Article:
Music and Television for Children
In many households, the sounds of the television or stereo can be heard for hours every day. So when you bring a baby into the home, you may have to reconsider what's playing when. Experts agree that children should experience music as early as possible. But what about television? On this page, we discuss integrating both music and television in positive ways.
Music for Children
Early development specialists believe the youngest of babies should be exposed to music, and not only lullabies and children's songs. It has been well established that fetuses can hear, and some researchers say infants have shown definite signs of recognizing music their mothers heard before giving birth. A French obstetrician, interested in knowing just what a fetus hears, inserted a hydrophone (an instrument for listening to sound transmitted through water) into the uterus of a woman about to give birth and tape-recorded the sounds. Besides the mother's heartbeat and the whooshing sounds of the womb, the voices of the mother and her doctor and the strains of a Beethoven symphony were clearly heard in the background.
As children exposed to books generally grow up enjoying reading, those exposed to music will almost surely appreciate it all their lives. Many of your infant's favorite toys are probably musical, and he will enjoy whatever music you listen to on the radio or stereo, the music you play yourself on any instrument, and the humming, whistling, and singing with which you accompany your work. Don't worry: It doesn't matter to your baby if you don't have perfect pitch.
At about one year of age, your baby tries to accompany the music you provide by clapping his hands and bouncing to the beat. By age two, he enjoys going to outdoor concerts with you. Provide short pieces of music your child can listen to from start to finish sometimes. Use soothing chamber music at night to induce sleep and patriotic songs and marches to get the morning routine under way. Try folk songs and some of the music of other cultures. Shop carefully to try to give your child the best of whatever kind of music you select.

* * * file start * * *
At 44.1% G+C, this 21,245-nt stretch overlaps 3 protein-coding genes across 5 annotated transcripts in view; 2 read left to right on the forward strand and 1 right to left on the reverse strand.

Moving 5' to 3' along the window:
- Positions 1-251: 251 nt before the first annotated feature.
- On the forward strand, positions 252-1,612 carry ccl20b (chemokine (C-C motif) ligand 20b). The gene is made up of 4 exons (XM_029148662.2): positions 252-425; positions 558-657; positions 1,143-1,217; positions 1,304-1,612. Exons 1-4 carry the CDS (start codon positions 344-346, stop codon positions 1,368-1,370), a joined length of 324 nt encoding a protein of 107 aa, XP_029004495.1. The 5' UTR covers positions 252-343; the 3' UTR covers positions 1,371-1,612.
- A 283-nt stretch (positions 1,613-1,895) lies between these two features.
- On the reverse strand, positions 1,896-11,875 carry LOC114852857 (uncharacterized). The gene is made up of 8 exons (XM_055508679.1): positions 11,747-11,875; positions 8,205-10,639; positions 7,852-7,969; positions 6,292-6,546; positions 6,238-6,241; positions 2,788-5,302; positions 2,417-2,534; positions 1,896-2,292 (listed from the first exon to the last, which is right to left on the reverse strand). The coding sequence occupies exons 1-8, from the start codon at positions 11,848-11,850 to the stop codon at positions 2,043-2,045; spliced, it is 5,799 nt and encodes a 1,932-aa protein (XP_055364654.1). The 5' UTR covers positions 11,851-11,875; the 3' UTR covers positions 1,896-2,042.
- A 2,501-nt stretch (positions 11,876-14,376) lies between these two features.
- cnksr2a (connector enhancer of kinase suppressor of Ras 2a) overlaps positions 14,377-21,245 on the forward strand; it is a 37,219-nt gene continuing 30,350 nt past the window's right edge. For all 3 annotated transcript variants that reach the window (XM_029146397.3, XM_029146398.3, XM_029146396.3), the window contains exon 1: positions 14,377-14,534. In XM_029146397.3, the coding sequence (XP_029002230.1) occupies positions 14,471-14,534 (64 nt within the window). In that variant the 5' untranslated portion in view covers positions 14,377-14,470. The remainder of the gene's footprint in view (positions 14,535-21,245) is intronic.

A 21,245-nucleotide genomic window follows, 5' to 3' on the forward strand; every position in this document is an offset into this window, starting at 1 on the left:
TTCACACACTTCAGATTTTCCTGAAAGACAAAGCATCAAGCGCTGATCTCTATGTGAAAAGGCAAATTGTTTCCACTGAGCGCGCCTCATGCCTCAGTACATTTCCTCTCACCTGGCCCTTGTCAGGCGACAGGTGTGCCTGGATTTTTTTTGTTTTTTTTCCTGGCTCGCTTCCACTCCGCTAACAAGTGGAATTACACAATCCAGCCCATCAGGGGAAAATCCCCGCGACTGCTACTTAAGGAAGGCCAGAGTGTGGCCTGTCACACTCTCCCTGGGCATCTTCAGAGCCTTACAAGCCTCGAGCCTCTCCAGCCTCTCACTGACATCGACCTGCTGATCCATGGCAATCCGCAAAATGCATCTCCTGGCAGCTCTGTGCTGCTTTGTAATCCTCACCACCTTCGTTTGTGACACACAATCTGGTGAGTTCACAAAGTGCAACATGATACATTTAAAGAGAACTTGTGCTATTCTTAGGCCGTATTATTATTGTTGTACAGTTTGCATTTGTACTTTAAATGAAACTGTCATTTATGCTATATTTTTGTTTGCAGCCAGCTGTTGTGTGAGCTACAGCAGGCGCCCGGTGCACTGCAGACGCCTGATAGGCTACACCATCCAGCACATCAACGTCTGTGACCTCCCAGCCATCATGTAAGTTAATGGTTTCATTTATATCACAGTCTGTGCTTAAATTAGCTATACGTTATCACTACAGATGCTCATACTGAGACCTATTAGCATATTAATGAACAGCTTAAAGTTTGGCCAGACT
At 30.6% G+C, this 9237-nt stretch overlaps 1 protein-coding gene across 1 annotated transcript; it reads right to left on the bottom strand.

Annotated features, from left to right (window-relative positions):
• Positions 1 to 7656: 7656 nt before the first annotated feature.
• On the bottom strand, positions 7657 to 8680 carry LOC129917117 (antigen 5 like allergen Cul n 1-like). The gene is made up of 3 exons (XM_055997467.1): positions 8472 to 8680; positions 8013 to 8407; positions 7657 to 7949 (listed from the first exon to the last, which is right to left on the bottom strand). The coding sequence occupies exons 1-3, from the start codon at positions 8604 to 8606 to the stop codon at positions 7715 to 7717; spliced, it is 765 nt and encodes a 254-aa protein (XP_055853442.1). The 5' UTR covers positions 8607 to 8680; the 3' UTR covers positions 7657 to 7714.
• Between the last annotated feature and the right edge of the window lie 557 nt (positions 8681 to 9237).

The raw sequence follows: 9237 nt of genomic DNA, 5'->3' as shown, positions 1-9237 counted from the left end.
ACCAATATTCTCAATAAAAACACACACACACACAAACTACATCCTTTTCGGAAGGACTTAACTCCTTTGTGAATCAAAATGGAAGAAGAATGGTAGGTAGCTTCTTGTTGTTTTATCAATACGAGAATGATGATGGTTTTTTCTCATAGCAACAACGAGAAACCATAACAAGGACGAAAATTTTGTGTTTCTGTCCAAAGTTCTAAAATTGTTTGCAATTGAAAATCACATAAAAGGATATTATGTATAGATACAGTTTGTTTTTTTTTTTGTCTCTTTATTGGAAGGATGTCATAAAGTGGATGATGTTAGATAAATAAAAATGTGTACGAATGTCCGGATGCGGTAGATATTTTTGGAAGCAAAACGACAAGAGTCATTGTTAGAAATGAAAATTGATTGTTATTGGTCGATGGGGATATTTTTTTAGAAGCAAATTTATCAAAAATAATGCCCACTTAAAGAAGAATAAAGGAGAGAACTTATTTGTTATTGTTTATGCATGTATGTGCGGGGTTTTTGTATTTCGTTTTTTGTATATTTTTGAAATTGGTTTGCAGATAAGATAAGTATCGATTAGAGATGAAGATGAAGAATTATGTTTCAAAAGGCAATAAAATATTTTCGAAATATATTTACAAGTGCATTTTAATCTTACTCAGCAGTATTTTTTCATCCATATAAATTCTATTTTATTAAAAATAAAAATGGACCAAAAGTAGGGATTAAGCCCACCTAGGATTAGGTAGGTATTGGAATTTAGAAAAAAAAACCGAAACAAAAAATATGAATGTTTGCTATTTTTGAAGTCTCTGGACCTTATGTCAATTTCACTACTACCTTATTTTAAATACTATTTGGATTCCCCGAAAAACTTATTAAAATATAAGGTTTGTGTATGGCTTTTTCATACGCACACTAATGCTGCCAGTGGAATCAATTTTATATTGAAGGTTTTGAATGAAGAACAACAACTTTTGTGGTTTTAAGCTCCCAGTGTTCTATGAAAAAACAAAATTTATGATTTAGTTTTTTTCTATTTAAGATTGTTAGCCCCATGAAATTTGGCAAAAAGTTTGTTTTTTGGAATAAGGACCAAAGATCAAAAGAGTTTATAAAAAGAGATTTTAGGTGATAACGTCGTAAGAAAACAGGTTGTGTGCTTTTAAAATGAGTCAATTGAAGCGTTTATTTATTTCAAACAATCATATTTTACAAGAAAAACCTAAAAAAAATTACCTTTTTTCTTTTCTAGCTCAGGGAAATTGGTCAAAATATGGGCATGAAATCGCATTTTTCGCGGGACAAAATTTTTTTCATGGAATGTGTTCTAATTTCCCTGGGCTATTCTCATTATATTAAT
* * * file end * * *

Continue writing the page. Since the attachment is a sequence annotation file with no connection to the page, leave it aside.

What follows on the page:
If your favorite stores do not stock a good selection of children's recordings, you may be able to borrow them from your library. Also, a number of mail-order catalog companies carry children's tapes and compact discs, or you can download music -- either for free or available for purchase -- from the Internet.
Toddlers enjoy folk songs, music from other cultures, records that call for activities, such as exercises and play-acting, and stories read aloud. Some recordings come with accompanying storybooks.
Make your own music. Children enjoy nothing more than making their own music, especially if it involves making up a band and parading around the house or the yard with another child or two. You can buy toys that make sounds, such as a toy piano or a children's guitar, but simple, real instruments are better. Some very suitable for toddlers are bongo drums and tom-toms, marimbas, cymbals, triangles, bells, and tambourines.
Television for Children
Television, some say, is responsible for a new and different kind of American child: a little TV addict who is pale, listless, and apathetic, whose fate is to become a passive adult who has serious gaps in language, reading, and communication skills. These critics believe TV is all bad; it destroys family life and discourages reading and conversation. Some go so far as to banish television from their lives altogether in an effort to pretend it does not exist. At the opposite spectrum are homes where the set is on from early morning until late at night and children are allowed to watch television for hours and hours every day. At its worst, it is used as a pacifier, a convenient babysitter parents don't have to pay.